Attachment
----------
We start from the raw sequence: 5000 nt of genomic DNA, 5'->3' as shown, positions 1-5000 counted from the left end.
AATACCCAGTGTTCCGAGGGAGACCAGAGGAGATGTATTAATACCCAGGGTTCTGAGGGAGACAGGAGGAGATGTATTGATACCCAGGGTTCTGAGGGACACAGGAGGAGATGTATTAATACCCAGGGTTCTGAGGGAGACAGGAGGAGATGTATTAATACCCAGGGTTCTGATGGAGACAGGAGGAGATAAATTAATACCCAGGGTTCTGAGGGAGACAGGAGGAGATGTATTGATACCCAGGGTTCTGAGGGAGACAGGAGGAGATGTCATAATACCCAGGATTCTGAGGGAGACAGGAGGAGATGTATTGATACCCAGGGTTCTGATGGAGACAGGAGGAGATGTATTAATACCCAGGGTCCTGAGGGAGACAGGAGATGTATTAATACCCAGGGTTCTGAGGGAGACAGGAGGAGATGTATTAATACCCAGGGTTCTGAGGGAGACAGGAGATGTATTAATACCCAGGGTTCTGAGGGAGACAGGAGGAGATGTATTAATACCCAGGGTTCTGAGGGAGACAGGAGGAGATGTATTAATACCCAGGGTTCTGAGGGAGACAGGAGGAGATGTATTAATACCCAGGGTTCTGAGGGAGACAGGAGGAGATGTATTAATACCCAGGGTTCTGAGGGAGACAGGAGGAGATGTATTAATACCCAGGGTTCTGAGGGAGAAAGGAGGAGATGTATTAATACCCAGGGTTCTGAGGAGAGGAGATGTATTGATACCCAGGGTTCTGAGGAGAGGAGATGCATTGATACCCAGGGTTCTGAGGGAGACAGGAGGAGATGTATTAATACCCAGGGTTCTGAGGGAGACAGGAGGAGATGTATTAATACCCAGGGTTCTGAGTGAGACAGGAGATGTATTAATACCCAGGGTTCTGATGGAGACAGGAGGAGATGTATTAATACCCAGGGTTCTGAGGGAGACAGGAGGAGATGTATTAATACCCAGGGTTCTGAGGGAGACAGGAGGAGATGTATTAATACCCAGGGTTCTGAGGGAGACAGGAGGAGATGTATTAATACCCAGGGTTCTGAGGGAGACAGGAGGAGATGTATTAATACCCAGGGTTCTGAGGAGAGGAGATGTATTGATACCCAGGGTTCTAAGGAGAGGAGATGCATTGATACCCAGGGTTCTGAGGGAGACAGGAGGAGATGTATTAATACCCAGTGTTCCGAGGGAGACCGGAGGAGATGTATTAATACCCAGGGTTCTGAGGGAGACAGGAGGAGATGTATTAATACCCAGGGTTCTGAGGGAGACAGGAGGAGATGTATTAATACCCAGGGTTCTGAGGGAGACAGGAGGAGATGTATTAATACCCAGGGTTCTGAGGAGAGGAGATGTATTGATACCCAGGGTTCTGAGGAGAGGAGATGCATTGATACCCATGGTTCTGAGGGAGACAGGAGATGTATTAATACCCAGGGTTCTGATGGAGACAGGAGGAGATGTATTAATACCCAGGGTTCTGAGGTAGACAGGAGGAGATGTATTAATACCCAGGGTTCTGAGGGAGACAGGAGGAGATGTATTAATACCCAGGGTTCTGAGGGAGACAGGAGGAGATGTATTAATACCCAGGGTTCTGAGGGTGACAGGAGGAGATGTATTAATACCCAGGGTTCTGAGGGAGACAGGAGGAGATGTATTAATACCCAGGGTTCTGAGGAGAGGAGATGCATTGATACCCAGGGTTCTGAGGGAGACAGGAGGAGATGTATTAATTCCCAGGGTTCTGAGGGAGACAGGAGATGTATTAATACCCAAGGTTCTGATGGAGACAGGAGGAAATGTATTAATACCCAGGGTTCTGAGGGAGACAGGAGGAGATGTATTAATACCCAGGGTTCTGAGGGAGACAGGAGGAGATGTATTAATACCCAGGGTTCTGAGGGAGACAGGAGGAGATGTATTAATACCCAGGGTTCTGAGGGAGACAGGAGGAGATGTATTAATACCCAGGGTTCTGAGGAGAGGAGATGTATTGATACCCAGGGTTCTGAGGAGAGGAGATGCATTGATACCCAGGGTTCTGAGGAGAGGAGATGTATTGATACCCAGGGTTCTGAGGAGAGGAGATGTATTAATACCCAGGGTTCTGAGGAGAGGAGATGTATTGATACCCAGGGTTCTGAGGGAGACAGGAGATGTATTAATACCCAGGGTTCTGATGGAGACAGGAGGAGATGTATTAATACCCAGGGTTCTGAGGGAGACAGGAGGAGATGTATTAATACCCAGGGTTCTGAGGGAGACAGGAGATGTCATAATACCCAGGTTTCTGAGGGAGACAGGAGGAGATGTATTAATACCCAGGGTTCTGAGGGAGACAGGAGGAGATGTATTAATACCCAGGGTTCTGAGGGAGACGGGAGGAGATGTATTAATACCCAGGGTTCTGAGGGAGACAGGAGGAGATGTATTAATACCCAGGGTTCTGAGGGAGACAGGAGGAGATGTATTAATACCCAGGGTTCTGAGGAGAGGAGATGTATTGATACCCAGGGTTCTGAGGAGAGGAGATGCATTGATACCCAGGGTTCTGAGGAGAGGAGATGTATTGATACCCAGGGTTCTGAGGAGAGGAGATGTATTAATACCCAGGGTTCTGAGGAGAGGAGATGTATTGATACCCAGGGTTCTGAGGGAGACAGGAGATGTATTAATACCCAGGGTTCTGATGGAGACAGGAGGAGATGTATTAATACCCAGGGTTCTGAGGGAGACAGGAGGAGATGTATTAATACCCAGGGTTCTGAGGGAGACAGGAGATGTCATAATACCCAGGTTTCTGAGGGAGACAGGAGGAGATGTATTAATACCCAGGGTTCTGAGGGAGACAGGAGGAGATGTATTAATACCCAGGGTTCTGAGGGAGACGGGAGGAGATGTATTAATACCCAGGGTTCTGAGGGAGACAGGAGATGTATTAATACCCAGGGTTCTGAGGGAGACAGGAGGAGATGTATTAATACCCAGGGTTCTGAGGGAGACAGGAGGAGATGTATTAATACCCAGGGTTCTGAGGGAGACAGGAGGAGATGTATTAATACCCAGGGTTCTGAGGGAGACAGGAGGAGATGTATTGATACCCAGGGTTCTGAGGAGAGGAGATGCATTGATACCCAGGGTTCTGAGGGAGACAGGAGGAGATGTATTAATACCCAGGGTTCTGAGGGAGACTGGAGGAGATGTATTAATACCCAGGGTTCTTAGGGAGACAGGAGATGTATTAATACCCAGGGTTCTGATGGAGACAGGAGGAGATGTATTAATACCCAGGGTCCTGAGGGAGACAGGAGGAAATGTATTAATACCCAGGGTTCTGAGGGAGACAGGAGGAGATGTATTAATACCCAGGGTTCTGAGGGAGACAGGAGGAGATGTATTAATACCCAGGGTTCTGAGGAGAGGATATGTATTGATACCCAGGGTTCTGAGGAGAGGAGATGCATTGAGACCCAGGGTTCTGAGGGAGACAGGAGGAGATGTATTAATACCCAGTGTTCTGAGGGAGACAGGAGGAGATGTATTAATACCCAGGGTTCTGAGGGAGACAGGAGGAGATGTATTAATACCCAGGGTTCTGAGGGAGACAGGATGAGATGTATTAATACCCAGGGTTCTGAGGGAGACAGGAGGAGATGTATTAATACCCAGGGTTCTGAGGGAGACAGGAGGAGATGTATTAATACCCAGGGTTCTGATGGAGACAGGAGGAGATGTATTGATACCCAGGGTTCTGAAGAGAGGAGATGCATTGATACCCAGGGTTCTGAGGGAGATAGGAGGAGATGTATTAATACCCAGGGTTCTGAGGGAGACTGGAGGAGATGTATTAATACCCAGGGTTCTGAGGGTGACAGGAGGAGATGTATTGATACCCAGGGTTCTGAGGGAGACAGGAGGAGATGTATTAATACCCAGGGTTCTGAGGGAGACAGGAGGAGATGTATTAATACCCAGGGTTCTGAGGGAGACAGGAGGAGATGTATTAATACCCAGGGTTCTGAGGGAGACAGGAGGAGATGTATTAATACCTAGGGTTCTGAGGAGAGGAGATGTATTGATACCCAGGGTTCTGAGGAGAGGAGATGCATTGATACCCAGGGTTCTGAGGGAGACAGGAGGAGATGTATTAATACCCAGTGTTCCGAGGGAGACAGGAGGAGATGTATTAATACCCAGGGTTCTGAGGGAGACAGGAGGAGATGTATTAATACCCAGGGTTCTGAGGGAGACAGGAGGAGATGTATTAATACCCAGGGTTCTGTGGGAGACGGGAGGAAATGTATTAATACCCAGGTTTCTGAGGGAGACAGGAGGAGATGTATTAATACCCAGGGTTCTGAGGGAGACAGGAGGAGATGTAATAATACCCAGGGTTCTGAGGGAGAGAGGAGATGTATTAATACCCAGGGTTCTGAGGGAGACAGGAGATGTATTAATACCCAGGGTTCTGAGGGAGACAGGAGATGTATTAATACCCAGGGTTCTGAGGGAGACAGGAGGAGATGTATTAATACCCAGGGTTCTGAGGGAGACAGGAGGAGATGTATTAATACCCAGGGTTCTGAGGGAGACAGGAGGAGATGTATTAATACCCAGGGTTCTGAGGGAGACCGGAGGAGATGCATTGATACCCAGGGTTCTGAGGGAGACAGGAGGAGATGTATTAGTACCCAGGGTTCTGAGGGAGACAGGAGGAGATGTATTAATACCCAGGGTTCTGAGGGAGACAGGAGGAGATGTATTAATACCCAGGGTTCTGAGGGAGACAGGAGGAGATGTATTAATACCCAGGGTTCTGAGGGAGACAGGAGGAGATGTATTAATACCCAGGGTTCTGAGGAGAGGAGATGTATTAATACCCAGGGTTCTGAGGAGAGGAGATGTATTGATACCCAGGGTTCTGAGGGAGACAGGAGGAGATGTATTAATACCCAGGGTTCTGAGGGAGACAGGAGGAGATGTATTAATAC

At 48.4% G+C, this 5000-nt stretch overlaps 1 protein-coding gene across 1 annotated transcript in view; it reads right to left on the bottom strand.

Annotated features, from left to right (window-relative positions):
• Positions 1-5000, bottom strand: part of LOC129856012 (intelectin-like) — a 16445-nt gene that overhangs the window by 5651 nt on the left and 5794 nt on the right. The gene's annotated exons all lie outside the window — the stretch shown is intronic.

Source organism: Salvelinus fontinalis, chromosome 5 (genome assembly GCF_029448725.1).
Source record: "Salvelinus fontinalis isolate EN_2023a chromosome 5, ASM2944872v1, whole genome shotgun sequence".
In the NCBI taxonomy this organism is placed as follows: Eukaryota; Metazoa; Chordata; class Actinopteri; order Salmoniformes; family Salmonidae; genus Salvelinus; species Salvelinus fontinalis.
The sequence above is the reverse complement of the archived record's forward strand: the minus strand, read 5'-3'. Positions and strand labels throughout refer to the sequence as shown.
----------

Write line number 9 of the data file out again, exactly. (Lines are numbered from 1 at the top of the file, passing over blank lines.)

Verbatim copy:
The sequence above is the reverse complement of the archived record's forward strand: the minus strand, read 5'-3'. Positions and strand labels throughout refer to the sequence as shown.